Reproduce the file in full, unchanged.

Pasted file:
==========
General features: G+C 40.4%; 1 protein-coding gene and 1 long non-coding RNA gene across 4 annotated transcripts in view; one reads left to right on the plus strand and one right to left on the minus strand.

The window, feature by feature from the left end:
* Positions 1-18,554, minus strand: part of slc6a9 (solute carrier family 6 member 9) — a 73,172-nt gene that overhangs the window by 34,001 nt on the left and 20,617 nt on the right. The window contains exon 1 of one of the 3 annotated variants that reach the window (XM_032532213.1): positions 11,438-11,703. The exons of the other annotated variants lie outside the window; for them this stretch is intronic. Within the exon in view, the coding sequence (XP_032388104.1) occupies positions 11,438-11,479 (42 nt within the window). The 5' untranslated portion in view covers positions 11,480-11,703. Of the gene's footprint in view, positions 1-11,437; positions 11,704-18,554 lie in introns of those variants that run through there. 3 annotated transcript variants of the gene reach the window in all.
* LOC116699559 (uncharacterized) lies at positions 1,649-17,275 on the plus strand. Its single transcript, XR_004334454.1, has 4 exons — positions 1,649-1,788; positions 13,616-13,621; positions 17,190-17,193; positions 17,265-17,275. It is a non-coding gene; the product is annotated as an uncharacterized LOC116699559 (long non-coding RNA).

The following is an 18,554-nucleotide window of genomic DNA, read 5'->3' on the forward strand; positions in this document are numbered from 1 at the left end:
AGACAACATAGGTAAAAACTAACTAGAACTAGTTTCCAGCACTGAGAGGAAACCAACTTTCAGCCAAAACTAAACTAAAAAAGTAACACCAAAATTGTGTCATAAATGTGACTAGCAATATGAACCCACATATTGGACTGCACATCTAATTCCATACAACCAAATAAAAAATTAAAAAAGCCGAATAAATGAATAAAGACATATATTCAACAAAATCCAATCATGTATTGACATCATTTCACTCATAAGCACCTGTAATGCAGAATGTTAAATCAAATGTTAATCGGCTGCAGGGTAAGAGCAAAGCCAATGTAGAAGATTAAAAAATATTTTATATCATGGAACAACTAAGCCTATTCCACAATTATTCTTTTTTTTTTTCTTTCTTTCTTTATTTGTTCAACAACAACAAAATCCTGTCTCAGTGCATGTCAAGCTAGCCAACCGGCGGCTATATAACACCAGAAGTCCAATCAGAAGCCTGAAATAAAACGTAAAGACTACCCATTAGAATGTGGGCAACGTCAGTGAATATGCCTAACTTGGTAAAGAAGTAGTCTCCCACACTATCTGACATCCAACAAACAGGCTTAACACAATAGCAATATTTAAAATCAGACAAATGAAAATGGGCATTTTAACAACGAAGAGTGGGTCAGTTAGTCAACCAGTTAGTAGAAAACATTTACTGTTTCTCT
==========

General features: G+C 40.4%; 1 protein-coding gene and 1 long non-coding RNA gene across 4 annotated transcripts in view; one reads left to right on the plus strand and one right to left on the minus strand.

The window, feature by feature from the left end:
* Positions 1-18,554, minus strand: part of slc6a9 (solute carrier family 6 member 9) — a 73,172-nt gene that overhangs the window by 34,001 nt on the left and 20,617 nt on the right. The window contains exon 1 of one of the 3 annotated variants that reach the window (XM_032532213.1): positions 11,438-11,703. The exons of the other annotated variants lie outside the window; for them this stretch is intronic. Within the exon in view, the coding sequence (XP_032388104.1) occupies positions 11,438-11,479 (42 nt within the window). The 5' untranslated portion in view covers positions 11,480-11,703. Of the gene's footprint in view, positions 1-11,437; positions 11,704-18,554 lie in introns of those variants that run through there. 3 annotated transcript variants of the gene reach the window in all.
* LOC116699559 (uncharacterized) lies at positions 1,649-17,275 on the plus strand. Its single transcript, XR_004334454.1, has 4 exons — positions 1,649-1,788; positions 13,616-13,621; positions 17,190-17,193; positions 17,265-17,275. It is a non-coding gene; the product is annotated as an uncharacterized LOC116699559 (long non-coding RNA).

The following is an 18,554-nucleotide window of genomic DNA, read 5'->3' on the forward strand; positions in this document are numbered from 1 at the left end:
AGACAACATAGGTAAAAACTAACTAGAACTAGTTTCCAGCACTGAGAGGAAACCAACTTTCAGCCAAAACTAAACTAAAAAAGTAACACCAAAATTGTGTCATAAATGTGACTAGCAATATGAACCCACATATTGGACTGCACATCTAATTCCATACAACCAAATAAAAAATTAAAAAAGCCGAATAAATGAATAAAGACATATATTCAACAAAATCCAATCATGTATTGACATCATTTCACTCATAAGCACCTGTAATGCAGAATGTTAAATCAAATGTTAATCGGCTGCAGGGTAAGAGCAAAGCCAATGTAGAAGATTAAAAAATATTTTATATCATGGAACAACTAAGCCTATTCCACAATTATTCTTTTTTTTTTTCTTTCTTTCTTTATTTGTTCAACAACAACAAAATCCTGTCTCAGTGCATGTCAAGCTAGCCAACCGGCGGCTATATAACACCAGAAGTCCAATCAGAAGCCTGAAATAAAACGTAAAGACTACCCATTAGAATGTGGGCAACGTCAGTGAATATGCCTAACTTGGTAAAGAAGTAGTCTCCCACACTATCTGACATCCAACAAACAGGCTTAACACAATAGCAATATTTAAAATCAGACAAATGAAAATGGGCATTTTAACAACGAAGAGTGGGTCAGTTAGTCAACCAGTTAGTAGAAAACATTTACTGTTTCTCT